PhD Students: Hanxiao Liu, Wanli Ma
With massive quantities of educational materials freely available on the web, the vision of universal education appears within our grasp. General-purpose search engines are insufficient as they do not focus on educational materials, objectives, pre-requisite relations, etc., nor do they stitch together multiple sources to create customized curricula for students' goals and current knowledge. To address these issues, our project focuses on:
We use the observed prerequisite relations among courses to learn a directed universal concept graph, and then use the induced concept graph to predict unobserved prerequisite relations among a broader range of courses. The system can be particularly useful to induce prerequisite relations among different providers of courses such as the universities or MOOCs. Meanwhile, the induced directed graph among concepts is crucial for any further customized curriculum planning.
The figure above illustrates our framework of two-scale directed graphs: The higher-level graphs have courses (nodes) with perquisite relations (links). The lower-level graph consists of universal concepts (nodes) and pairwise preference in learning or teaching concepts. The links between the two levels are system-assigned weights of concepts to each course.
We have proposed a novel ranking-based formulation for learning the concept graph and predicting the strength of prerequisite relationship between each pair of courses. Unlike conventional ranking-based methods in which each training example involves only a pair of data points, each of our training example is constructed from a triplet of courses thus the training size can be huge. We designed an efficient parameter reduction technique to address the scalability issue. Our algorithm is able to handle one million training examples with extremely high-dimensionality in a few minutes on a single desktop machine, while showing promising predicting performance under various experiment settings.
We explore different answers with four alternate choices: Word-based Representation, Sparse Coding of Words, Distributed Word Embedding and Category-based representation. The first two representation only involve our collected educational datasets. The last two representations take advantage of a large amount of academic Wikipedia articles.
We collected course listings, including course descriptions and available pre-requisite structure from MIT, Caltech, CMU and Princeton. The first two were complete course catalogs, and the latter two required spidering and scraping, and hence we collected only Computer Science and Statistics for CMU, and Mathematics for Princeton.
We summarize the datasets statistics in the following table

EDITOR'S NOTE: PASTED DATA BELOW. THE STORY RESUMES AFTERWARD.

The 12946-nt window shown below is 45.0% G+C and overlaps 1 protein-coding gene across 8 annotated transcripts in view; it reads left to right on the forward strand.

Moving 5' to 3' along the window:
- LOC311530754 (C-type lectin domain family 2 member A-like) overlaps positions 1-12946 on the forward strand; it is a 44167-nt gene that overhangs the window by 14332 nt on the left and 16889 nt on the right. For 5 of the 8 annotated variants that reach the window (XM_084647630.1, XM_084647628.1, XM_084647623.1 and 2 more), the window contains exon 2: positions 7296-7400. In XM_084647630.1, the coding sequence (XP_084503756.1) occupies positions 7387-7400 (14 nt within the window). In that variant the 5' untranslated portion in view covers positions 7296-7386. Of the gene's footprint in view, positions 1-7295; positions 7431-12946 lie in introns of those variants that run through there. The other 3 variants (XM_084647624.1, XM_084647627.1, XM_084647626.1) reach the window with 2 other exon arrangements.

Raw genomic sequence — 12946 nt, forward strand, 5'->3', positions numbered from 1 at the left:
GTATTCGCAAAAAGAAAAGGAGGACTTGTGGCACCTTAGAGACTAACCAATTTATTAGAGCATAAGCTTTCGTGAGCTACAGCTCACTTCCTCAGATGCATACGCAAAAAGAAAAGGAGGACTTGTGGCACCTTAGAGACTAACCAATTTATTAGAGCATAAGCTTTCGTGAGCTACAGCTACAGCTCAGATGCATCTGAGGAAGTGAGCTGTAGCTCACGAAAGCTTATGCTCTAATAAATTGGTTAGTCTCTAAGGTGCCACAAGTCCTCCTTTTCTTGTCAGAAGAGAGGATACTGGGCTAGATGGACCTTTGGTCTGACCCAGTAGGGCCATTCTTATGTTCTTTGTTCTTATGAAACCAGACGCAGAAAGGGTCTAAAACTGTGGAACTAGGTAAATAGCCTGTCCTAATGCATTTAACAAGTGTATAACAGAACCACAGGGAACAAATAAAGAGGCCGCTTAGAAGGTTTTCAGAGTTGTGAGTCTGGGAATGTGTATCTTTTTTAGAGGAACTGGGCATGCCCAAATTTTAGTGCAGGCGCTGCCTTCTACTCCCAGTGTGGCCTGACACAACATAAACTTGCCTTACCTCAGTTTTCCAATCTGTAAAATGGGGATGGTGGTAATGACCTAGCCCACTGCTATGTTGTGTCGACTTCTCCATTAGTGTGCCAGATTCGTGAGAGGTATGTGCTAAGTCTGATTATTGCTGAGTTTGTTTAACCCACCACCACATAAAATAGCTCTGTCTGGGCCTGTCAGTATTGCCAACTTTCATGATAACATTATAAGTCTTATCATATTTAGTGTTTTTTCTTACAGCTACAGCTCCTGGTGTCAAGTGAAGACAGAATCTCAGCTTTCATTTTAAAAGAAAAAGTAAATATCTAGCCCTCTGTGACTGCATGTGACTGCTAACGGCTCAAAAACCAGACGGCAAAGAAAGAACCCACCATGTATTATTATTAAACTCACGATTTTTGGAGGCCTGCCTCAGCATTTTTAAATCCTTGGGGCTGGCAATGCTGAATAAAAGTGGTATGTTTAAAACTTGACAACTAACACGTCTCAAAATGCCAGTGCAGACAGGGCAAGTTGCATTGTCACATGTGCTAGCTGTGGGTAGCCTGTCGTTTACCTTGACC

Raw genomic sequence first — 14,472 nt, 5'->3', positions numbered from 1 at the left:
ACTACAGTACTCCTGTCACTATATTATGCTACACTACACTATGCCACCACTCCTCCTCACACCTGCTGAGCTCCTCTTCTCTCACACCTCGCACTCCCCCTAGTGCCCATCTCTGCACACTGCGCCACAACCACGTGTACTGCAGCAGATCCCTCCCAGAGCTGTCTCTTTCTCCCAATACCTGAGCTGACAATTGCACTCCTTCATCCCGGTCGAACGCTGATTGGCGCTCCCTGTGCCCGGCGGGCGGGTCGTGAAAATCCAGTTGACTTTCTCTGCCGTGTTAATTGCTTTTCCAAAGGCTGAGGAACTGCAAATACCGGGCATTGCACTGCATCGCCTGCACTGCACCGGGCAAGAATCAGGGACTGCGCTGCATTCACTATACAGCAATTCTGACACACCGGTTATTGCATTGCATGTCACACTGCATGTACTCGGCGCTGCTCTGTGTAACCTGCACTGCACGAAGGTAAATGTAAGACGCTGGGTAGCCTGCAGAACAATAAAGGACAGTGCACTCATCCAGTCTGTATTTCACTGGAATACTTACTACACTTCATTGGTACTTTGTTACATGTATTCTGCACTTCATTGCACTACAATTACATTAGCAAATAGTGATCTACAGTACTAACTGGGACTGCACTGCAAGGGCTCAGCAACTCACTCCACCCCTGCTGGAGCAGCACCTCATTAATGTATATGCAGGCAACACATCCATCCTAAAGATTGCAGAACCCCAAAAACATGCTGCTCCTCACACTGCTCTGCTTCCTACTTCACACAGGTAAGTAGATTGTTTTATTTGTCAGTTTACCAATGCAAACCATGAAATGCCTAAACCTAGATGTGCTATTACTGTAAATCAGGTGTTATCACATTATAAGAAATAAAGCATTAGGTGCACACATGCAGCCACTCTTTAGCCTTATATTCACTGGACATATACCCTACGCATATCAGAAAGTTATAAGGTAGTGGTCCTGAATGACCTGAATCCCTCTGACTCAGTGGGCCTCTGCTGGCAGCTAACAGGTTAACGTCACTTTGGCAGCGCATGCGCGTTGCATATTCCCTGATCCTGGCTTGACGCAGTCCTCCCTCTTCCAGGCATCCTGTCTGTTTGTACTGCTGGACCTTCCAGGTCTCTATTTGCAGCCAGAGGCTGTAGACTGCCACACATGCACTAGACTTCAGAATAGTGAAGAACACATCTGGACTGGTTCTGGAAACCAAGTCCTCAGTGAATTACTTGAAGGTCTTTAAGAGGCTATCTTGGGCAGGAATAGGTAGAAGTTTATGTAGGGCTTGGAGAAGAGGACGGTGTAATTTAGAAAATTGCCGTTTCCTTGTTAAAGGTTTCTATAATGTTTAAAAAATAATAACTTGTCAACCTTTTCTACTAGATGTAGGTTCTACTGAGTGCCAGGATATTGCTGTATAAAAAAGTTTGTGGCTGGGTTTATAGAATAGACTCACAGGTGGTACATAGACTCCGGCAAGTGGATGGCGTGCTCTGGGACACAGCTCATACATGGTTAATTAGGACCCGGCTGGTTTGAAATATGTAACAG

|University||# Courses||# Prerequisites||# Words|
The current version of dataset can be downloaded from Here.Algorithm implementations and the associated publications for this project:
We list several examples of linked Wikipedia categories in our system-induced concept graph. Our system "suggests" the concept in the 2nd column should be taught before the corresponding concept in the first column.
|1st Wikipedia Category||Linked Wikipedia Category|
|"Partial differential equations"||"Ordinary differential equations"|
|"Extrasolar Planets"||"Chaos Theory"|
|"British Industrial designers"||"Graphic Design"|
The following figures are visualizations of our system-induced concept graphs of the MIT dataset and the Princeton dataset (all courses are from Mathematics department) based on Wikipedia category representation of the course concepts. The darker edge indicates the stronger prerequisite strength from the source vertex to the target vertex.
The following bar graph summarizes the performance of our proposed algorithm in within-university (red) and cross-university (blue) prerequisite prediction tasks. A higher MAP score indicates a better performance. By comparing the red bars (when the training university and the test university is the same) and the blue bars (when the training university is not the same as the test university), we see some performance loss in the transfer learning, which is expected, but nonetheless we have significant positive transfer.
We represent a student's background by a set of courses that she/he has taken, and her/his goal by another set of courses that she/he wants to learn. For example, we consider a student with only some basic knowledge about mathematics, who wants to pursue a master degree in Economics, or prepare to work as an economist. We represent her background by a set of courses from the MIT Opencourseware:
The arrows indicate the predicted prerequisite links in our concept graph. The planner would also suggest that the student might have inadequate knowledge to take the course 14.384: Time Series Analysis, since her background set does not include any courses related to stochastic processes or probabilities.
We are investigating search-based planning methods (e.g. breadth-first-search, A*) but applied at the course level or at the concept level, and projected to the course level. We are also investigating planning with probabilistically-inferred prerequisite links.
Last modified at Mon Nov 17 04:10:36 EST 2014